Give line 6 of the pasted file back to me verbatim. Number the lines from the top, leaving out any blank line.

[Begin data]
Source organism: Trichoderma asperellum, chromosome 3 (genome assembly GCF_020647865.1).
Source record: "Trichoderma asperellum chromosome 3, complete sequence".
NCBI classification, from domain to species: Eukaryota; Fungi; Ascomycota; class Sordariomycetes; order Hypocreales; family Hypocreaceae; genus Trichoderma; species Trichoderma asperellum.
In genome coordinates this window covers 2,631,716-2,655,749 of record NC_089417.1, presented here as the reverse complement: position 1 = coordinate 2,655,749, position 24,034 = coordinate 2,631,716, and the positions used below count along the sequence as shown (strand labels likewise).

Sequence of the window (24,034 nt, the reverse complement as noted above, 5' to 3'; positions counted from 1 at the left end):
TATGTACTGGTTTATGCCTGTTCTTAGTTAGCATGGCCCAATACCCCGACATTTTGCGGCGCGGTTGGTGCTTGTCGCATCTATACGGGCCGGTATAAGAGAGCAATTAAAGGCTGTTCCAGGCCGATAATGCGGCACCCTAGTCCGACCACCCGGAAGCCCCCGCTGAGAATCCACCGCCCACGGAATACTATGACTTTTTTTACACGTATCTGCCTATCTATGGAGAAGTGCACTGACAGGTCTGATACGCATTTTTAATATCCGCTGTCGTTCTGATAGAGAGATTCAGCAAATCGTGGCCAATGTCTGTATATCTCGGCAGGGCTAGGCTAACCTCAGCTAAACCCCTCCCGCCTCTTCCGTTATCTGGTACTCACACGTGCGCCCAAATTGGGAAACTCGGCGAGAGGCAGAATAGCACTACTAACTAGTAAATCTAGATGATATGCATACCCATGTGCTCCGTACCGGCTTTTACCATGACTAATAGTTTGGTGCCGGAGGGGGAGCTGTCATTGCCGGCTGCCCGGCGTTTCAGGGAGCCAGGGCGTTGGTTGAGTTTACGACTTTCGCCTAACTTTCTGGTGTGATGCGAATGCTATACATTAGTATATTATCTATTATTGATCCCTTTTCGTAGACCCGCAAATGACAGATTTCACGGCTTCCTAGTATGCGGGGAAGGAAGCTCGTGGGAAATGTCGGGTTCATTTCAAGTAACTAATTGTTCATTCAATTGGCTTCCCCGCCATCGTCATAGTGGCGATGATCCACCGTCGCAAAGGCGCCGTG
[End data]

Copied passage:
TATGTACTGGTTTATGCCTGTTCTTAGTTAGCATGGCCCAATACCCCGACATTTTGCGGCGCGGTTGGTGCTTGTCGCATCTATACGGGCCGGTATAAGAGAGCAATTAAAGGCTGTTCCAGGCCGATAATGCGGCACCCTAGTCCGACCACCCGGAAGCCCCCGCTGAGAATCCACCGCCCACGGAATACTATGACTTTTTTTACACGTATCTGCCTATCTATGGAGAAGTGCACTGACAGGTCTGATACGCATTTTTAATATCCGCTGTCGTTCTGATAGAGAGATTCAGCAAATCGTGGCCAATGTCTGTATATCTCGGCAGGGCTAGGCTAACCTCAGCTAAACCCCTCCCGCCTCTTCCGTTATCTGGTACTCACACGTGCGCCCAAATTGGGAAACTCGGCGAGAGGCAGAATAGCACTACTAACTAGTAAATCTAGATGATATGCATACCCATGTGCTCCGTACCGGCTTTTACCATGACTAATAGTTTGGTGCCGGAGGGGGAGCTGTCATTGCCGGCTGCCCGGCGTTTCAGGGAGCCAGGGCGTTGGTTGAGTTTACGACTTTCGCCTAACTTTCTGGTGTGATGCGAATGCTATACATTAGTATATTATCTATTATTGATCCCTTTTCGTAGACCCGCAAATGACAGATTTCACGGCTTCCTAGTATGCGGGGAAGGAAGCTCGTGGGAAATGTCGGGTTCATTTCAAGTAACTAATTGTTCATTCAATTGGCTTCCCCGCCATCGTCATAGTGGCGATGATCCACCGTCGCAAAGGCGCCGTG